It all started with a tweet from the Centers for Disease Control posing a question: "Ticks can be the size of a poppy seed. Can you spot all 5 ticks in this photo?"
The attached images from last week showed a poppyseed muffin, that paragon of American breakfast pastries, with no fewer than five blood-sucking arachnids hidden on top. It's part of a CDC effort to warn Americans of tick-borne infections such as Lyme disease that the agency said are on the rise.
May begins the three-month span during which more people will get tick bites than any other in the United States, according to the CDC, and a 2016 study found ticks that carry Lyme disease present in nearly half of all U.S. counties. While some 30,000 cases of Lyme disease get reported annually, the CDC suggests the actual number of diagnosed cases may be ten times that — about 300,000.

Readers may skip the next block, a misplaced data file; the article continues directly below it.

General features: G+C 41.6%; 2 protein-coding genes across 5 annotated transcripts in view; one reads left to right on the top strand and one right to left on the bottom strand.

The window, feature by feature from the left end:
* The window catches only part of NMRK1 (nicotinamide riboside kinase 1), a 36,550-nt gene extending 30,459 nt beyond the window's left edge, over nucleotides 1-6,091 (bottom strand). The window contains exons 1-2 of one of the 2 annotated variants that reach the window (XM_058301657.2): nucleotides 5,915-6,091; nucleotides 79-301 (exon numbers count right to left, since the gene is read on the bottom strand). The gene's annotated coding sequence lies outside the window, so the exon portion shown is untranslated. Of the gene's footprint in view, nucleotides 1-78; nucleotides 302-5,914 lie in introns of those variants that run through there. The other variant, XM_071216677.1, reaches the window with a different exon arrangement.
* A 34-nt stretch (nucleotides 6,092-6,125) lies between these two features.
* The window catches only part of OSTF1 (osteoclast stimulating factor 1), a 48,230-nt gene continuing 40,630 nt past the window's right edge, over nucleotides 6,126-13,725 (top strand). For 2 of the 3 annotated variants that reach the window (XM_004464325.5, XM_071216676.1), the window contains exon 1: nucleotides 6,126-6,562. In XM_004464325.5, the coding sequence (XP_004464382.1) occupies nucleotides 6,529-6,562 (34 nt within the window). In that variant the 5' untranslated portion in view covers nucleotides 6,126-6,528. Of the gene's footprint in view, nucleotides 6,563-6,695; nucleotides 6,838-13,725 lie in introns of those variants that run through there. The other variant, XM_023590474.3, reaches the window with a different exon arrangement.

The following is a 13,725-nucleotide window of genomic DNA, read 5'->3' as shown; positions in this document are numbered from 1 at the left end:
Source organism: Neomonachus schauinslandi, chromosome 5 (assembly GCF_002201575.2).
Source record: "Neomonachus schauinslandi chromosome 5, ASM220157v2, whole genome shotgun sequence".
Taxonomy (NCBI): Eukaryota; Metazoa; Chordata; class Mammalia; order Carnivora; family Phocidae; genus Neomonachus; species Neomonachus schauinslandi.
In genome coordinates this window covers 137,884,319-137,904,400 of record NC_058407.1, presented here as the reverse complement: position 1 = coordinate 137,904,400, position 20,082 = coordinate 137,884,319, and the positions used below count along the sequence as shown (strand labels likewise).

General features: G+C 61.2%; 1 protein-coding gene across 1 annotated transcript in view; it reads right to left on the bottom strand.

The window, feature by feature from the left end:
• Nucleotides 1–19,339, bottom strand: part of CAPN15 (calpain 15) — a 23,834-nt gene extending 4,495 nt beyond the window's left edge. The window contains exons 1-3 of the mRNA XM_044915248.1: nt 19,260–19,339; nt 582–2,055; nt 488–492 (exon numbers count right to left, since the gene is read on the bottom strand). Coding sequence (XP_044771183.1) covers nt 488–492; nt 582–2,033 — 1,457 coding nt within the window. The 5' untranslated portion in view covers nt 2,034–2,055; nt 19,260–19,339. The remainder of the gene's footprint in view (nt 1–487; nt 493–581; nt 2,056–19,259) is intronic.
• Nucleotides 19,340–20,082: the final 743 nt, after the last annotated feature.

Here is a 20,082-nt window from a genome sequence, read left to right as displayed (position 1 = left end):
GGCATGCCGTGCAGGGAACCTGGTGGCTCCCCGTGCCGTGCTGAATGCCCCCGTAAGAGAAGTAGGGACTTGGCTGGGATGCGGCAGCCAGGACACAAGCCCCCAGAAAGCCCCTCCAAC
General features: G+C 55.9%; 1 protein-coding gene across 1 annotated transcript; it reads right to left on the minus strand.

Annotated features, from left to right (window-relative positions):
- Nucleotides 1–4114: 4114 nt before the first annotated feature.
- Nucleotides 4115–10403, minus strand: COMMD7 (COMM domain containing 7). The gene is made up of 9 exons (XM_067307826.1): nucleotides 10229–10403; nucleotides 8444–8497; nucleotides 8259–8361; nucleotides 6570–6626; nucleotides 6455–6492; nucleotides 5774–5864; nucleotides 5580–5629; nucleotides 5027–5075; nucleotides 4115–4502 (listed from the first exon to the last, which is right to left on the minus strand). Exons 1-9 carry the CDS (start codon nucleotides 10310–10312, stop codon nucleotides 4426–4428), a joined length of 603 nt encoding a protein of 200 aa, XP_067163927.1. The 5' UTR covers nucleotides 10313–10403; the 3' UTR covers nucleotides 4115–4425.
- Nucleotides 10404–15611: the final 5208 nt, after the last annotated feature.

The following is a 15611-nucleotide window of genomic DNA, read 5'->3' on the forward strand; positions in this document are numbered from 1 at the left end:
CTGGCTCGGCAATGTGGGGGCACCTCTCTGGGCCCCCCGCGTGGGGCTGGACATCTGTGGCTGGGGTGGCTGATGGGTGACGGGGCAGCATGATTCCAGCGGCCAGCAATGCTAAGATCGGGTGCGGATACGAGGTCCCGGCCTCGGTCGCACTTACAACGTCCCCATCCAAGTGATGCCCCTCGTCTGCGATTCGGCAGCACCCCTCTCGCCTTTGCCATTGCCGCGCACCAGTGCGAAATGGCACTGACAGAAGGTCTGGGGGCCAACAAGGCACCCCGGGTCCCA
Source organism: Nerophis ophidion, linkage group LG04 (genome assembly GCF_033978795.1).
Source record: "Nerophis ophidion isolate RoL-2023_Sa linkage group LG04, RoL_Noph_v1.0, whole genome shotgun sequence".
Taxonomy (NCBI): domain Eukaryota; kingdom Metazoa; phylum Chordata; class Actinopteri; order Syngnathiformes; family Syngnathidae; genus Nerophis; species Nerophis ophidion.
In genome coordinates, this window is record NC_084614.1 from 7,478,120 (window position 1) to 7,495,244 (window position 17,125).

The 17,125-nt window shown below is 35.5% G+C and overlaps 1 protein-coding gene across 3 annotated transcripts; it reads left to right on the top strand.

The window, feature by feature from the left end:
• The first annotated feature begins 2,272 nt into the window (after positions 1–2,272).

If not treated, Lyme disease can produce severe arthritis or cause neurological or cardiac problems.
But the CDC's tick-laden muffin presented an entirely distinct problem for Twitter users, left to forever associate the delicious dots on poppyseed muffins with disease-ridden ticks. Responses ranged from "I will never be able to eat poppyseed again" to "Potlucks at the CDC must be a hoot" and "Can't get tick bites if you're biting them."
The replies, many revolted, continued — some 900 in all — and the CDC issued a tick-in-cheek apology on Monday: "Sorry we ticked some of you off! Don't let a tick bite ruin your summer."
But if generating buzz about tick bites was the CDC's goal all along, it's safe to say the agency does not regret the tweet.